I’m a mom. I get advice—a lot of it. There was a time when I was a first-time mom, and I solicited it quite often. I didn’t care who they were. If they had something to say, they had my ear. Truth be told, even after my third, I still seek it out (though I’m perhaps more selective in what I take away).
I mean, this mom thing? It’s hard. It’s unpredictable. I would even say it can take you to the brink and back. And this tribe thing? It is real. It’s powerful. And when it comes without judgment, it’s a blessing for a tired mama who thinks she’s found her limits.
But that’s not the advice I’m here to talk about. I’m talking about the random people who come up to me in Target (because yeah, I go there) or stop me on the sidewalk or see me with my little people pretty much anywhere in public and proceed to warn me that it all goes by so fast, so I’d better live it up. That I’m in the midst of the best days but the fastest days. And you know what? I’m going to add to this list all those memes out there with the fancy script and an image of a sunset and a mother and child walking hand in hand, leaving footprints fading into the wet sand.
The thing is, I get the point, and I know it’s probably a valid one. But this warning has been my constant dark cloud companion for the past six years. When I was a working mother, it ate at me, and this was when I only had two littles. What was I missing them doing? What didn’t I see? Why was I here when they were there? They were never going to be this age again.
I felt I had to soak it all in. Every. Last. Second. Because it was all going by so fast. Everyone I met along my journeys reminded me of this. I frantically fought to remember everything. Not just firsts. Everything.
What was her 12th word? When did she stop eating strawberries while she sat on the kitchen floor every morning? What was on his feet when he took his first step? How does he smell when he comes in from outside?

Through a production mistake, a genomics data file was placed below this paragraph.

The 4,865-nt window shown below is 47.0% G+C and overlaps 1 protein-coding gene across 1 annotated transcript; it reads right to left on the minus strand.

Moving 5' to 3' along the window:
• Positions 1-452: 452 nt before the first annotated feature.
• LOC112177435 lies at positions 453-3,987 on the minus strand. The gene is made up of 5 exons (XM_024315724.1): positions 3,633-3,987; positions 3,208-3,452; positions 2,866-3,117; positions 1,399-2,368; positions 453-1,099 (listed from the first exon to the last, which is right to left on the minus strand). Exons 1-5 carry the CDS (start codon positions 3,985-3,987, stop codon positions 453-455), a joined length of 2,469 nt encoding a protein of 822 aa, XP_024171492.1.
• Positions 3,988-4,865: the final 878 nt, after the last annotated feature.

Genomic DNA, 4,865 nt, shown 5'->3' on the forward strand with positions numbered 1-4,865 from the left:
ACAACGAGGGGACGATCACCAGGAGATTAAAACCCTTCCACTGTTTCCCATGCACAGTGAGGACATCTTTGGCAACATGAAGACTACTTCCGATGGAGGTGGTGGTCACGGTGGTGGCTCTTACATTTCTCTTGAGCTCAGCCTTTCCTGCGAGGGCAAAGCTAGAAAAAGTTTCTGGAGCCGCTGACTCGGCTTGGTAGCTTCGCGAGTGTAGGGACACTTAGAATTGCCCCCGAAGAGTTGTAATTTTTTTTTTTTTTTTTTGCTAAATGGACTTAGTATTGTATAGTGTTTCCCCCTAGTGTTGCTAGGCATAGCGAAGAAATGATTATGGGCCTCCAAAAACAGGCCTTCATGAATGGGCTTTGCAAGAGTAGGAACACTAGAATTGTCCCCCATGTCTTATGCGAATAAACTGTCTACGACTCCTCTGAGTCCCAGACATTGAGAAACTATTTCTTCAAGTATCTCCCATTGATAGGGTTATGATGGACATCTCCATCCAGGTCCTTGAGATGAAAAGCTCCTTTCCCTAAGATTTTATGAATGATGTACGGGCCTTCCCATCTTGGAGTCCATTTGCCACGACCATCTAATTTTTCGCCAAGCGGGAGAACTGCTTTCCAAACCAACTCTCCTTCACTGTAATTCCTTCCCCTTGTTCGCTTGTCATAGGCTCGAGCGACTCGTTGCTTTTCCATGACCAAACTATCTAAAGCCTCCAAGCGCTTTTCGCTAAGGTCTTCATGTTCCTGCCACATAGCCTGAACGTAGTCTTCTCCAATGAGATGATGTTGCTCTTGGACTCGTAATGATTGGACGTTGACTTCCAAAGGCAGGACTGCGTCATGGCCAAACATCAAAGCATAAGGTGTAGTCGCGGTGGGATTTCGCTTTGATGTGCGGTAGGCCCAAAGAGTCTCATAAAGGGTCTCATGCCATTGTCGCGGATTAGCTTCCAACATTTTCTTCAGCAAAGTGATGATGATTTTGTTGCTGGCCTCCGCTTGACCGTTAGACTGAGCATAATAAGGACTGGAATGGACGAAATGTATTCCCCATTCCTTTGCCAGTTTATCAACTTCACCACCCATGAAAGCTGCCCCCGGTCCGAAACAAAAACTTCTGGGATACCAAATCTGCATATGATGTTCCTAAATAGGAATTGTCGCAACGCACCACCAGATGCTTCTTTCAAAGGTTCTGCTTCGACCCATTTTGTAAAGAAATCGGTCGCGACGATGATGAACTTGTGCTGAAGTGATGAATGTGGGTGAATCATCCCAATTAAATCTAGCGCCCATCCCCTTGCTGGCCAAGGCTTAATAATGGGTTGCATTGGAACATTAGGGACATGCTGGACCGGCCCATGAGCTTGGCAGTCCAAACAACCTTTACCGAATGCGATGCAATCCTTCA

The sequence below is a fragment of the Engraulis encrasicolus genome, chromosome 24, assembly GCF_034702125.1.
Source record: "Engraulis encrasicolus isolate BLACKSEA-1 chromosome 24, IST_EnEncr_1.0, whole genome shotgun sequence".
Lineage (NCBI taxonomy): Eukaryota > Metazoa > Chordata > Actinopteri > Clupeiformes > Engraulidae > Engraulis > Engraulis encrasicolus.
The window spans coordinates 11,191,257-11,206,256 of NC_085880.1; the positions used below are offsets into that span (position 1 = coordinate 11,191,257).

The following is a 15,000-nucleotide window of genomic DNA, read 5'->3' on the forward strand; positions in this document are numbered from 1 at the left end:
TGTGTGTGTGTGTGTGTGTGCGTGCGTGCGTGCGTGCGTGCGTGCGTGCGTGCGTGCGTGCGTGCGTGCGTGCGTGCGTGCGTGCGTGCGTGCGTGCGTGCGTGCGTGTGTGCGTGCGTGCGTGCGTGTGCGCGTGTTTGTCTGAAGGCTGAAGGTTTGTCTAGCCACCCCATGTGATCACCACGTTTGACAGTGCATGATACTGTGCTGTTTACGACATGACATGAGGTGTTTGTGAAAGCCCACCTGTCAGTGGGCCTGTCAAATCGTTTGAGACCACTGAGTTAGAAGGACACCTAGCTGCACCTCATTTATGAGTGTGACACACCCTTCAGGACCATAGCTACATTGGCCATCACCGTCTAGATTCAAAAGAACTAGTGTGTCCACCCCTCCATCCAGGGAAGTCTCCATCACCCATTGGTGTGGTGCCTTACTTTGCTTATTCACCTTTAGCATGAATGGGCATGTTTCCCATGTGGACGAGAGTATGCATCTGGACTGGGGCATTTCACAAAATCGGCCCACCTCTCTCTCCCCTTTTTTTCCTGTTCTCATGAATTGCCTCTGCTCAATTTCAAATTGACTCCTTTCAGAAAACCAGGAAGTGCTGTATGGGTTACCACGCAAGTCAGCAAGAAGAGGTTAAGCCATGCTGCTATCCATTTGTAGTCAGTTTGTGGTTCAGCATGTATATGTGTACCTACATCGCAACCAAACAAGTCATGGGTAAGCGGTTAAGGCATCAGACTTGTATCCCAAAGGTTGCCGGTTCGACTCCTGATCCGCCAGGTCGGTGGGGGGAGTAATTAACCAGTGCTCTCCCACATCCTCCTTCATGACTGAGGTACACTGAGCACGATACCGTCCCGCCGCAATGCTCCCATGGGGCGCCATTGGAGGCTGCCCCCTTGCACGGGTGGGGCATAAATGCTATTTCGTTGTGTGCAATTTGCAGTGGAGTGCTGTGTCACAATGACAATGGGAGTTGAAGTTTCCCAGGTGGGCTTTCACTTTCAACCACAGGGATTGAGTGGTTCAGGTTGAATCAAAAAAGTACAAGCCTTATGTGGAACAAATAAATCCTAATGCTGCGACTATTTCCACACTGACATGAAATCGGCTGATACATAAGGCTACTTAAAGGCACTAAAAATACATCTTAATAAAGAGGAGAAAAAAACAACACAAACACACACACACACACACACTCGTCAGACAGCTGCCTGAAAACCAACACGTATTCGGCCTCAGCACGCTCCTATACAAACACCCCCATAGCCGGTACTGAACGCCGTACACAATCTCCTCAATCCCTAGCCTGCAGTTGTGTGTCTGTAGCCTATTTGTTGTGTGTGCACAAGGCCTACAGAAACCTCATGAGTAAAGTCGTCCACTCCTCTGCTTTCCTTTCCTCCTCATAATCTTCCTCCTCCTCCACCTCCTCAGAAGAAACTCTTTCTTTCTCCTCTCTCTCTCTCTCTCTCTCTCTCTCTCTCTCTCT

And then there was the constant need to do work at home. As a teacher, most of my time spent dealing with work was out of the classroom, prepping and grading in my own home. But how could I do that? How could I sit at home looking at something other than the sweet round cheeks of my little people? This was the last day they’d be this young. Their voices were changing, and what if I could no longer hear their baby sounds in my head?
Soak it in; I’d tell myself, soak in every last inch. So, it was only after bedtime, when the house was silent, that I would let myself sit for hours getting prepared for students and grading papers, bucking the notion that I should “sleep when the baby sleeps.”
When we found out we were about to have our third little love, my husband and I decided to shake things up and try something new. For a thousand different reasons, we decided I’d leave a job doing what I love and stay home with our brood. I wasn’t upset. I thought I’d finally be able to leave that constant guilt at not staring at my children with a camera-like eye. I was sure that the regular sense that I was racing time would go away. But it simply didn’t. The work changed, but I still had and needed, I would shamefully say, time off. The difference is that “time away” is merely a focus on dinner or gathering toys.
With three children, I don’t have four eyes to keep one on each child and the other on a simmering pot. Someone has to clean the bathroom and, as we’ve all been told, dishes don’t wash themselves. Staying home meant keeping myself busy with kids and attempts to justify my existence with cleaning, errand running, cooking…By the same advice-givers aforementioned, it’s been mentioned that I should abandon all these tasks and spend some time chasing little people pretending I’m a kissing monster or building tracks and having car races. I should play with dolls and pretend to be a turtle. The thing is, I do. But I can’t do it all the time. Because part of taking care of my little people is making sure their feet aren’t covered in last night’s dinner and dust.
It also means holding on to the bit of my self staying home with my children has asked me to abandon to a degree. This brings me to my next point: sometimes, I don’t want to play with dolls or be a turtle. Instead, I’d like to be a grown-up who enjoys an entire cup of coffee without reheating it 4 million times before noon.